Oz the Great and Powerful (2013)
An exception to the rule.
Oz the Great and Powerful is about a lowly magician with aspirations of greatness. He travels from city to city peddling his tricks to gullible locals until everything comes to a head in good ol’ Kansas. He gets booed off the stage, runs out of dough and his girl leaves his ass for another man in town. Not a good day. So with a pissed-off strongman looking to wring his neck, he hops in a balloon and gets caught in a tornado. Figures. But just when he thinks he’s a goner for good, he finds himself transported to a magical land. As soon as he arrives, he’s treated as a messiah: the fabled wizard who will rid this kingdom of its wicked ways. Though quick to accept the unearned praise, he soon comes to realize that he’s in over his head.
So can someone explain to me what the deal is with all these fairy tale reboots? Hansel & Gretel: Witch Hunters? Jack the Giant Slayer? How could such things exist in this world? I’m assuming it has to do with all the money Tim Burton made off Alice in Wonderland three years ago, but since that was a flaming-hot pile of ass, I have a hard time believing the obvious. Might just be easier to blame the Twihards and move on, which in all likelihood probably isn’t too far off. And while humanity never asked for a Wizard of Oz prequel, I suppose it’s no wonder that we got one anyway.
With that said, there wasn’t much about this movie that initially piqued my interest. Never seen Wicked, nor have I ever felt like amending that situation. The last time I saw The Wizard of Oz was during an ill-advised fourth grade assembly which nearly caused a riot because it wasn’t Jurassic Park. Nothing against the cast, nothing against The Wizard of Oz, I just didn’t understand why we needed this movie? And had it been anyone else but Sam Raimi behind the wheel, I wouldn’t lose sleep over that question going unanswered.
I don’t know what the general consensus on Raimi is these days, but I’ve always had a soft spot for the guy. When all is said done, he’s the man who gave us The Evil Dead and his is a style you could pick out of lineup. The weird thing is that I often forget that about the guy, so each new reminder proves more refreshing than the last. With that kind of logic, he’d be a mighty good fit to helm any old movie. But to make something decent out of something like this, well that’s a tall order for anyone to fill.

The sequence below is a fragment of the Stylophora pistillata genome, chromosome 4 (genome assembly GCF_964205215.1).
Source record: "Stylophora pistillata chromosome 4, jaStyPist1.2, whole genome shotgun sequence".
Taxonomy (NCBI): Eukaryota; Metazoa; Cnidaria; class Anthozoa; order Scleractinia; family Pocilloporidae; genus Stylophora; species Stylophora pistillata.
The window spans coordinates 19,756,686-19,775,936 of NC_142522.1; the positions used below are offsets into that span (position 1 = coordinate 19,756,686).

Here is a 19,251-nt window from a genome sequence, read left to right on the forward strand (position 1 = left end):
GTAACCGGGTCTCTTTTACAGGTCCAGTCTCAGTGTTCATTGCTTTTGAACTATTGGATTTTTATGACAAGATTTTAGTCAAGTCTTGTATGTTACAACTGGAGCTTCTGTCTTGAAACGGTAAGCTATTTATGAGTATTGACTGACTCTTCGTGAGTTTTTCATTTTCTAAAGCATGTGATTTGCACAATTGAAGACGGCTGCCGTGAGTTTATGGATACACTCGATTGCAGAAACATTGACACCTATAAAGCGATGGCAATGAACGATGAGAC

From the outset, the most baffling thing about Oz the Great and Powerful rested with its main character. I know he was a big deal and all, but there was only so much to be gleaned about The Wizard from the last time we met him back in ’39. We only met him for all of ten minutes and he didn’t quite live up to his reputation. Then again, the loose ends were there for the taking. How did this guy end up in Oz and why’s he hiding behind that damn curtain? While we’re on the subject, what was with the Wicked Witch of the West straight-up melting ’cause of water? For such an utterly devastating weakness, it sure was random. Not that these questions ever detracted from The Wizard of Oz, it’s just strange in hindsight that we embraced them without question. With that in mind, it’s pretty darn impressive how the writers make the most of their situation by tackling these questions head-on.
Take our man Oz for example. Within the first ten minutes of meeting him, we know everything we need to know. True to form, he’s a snake oil salesman whose brass tongue and empty promises betray his kind soul and good heart. He’s not a bad guy, he’s just a big fish in a little pond and an amusing one at that. Rather than go the Alice route and reinvent him as, I don’t know, Gandalf or something, the writers play to his established flaws and virtues. Once those ten minute are over, he rolls on over to Oz. He saddles up with some misfit toys, all of which bear a striking resemblance to the company he kept back in Kansas. From there, he hits the Yellow Brick Road, tells the believers what they want to hear and spends the rest of his journey trying to live up to the potential they see in him. If all this is sounding a lot like Dorothy, you’re certainly not imagining things.